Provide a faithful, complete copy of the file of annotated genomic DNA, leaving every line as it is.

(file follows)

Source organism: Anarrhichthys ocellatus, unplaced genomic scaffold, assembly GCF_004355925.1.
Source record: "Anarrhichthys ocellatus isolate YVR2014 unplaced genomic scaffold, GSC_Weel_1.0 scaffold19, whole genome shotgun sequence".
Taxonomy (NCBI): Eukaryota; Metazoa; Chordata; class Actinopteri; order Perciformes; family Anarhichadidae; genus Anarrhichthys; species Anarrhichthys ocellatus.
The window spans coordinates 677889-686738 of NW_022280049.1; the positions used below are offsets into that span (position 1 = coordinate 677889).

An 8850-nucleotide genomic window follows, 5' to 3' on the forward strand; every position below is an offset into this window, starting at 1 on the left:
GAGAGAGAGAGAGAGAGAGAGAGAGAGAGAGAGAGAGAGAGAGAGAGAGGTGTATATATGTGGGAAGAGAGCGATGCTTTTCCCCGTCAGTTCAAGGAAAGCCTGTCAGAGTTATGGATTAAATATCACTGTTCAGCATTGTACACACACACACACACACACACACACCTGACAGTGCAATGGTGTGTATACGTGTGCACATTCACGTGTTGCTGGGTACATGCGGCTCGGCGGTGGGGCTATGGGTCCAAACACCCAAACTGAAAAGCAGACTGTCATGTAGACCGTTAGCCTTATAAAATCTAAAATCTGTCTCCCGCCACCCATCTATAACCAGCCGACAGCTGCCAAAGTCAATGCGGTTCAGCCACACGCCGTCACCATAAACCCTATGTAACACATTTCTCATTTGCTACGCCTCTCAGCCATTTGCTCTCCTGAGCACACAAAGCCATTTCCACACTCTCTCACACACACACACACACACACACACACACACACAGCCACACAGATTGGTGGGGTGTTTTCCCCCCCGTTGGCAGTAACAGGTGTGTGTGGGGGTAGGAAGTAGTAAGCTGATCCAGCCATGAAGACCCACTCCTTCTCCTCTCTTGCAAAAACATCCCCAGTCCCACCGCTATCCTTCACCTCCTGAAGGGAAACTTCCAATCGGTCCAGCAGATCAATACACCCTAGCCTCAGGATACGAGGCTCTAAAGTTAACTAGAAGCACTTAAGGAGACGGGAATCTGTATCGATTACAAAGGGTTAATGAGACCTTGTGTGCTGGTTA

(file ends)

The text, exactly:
Source organism: Anarrhichthys ocellatus, unplaced genomic scaffold, assembly GCF_004355925.1.
Source record: "Anarrhichthys ocellatus isolate YVR2014 unplaced genomic scaffold, GSC_Weel_1.0 scaffold19, whole genome shotgun sequence".
Taxonomy (NCBI): Eukaryota; Metazoa; Chordata; class Actinopteri; order Perciformes; family Anarhichadidae; genus Anarrhichthys; species Anarrhichthys ocellatus.
The window spans coordinates 677889-686738 of NW_022280049.1; the positions used below are offsets into that span (position 1 = coordinate 677889).

An 8850-nucleotide genomic window follows, 5' to 3' on the forward strand; every position below is an offset into this window, starting at 1 on the left:
GAGAGAGAGAGAGAGAGAGAGAGAGAGAGAGAGAGAGAGAGAGAGAGAGGTGTATATATGTGGGAAGAGAGCGATGCTTTTCCCCGTCAGTTCAAGGAAAGCCTGTCAGAGTTATGGATTAAATATCACTGTTCAGCATTGTACACACACACACACACACACACACACCTGACAGTGCAATGGTGTGTATACGTGTGCACATTCACGTGTTGCTGGGTACATGCGGCTCGGCGGTGGGGCTATGGGTCCAAACACCCAAACTGAAAAGCAGACTGTCATGTAGACCGTTAGCCTTATAAAATCTAAAATCTGTCTCCCGCCACCCATCTATAACCAGCCGACAGCTGCCAAAGTCAATGCGGTTCAGCCACACGCCGTCACCATAAACCCTATGTAACACATTTCTCATTTGCTACGCCTCTCAGCCATTTGCTCTCCTGAGCACACAAAGCCATTTCCACACTCTCTCACACACACACACACACACACACACACACACACAGCCACACAGATTGGTGGGGTGTTTTCCCCCCCGTTGGCAGTAACAGGTGTGTGTGGGGGTAGGAAGTAGTAAGCTGATCCAGCCATGAAGACCCACTCCTTCTCCTCTCTTGCAAAAACATCCCCAGTCCCACCGCTATCCTTCACCTCCTGAAGGGAAACTTCCAATCGGTCCAGCAGATCAATACACCCTAGCCTCAGGATACGAGGCTCTAAAGTTAACTAGAAGCACTTAAGGAGACGGGAATCTGTATCGATTACAAAGGGTTAATGAGACCTTGTGTGCTGGTTA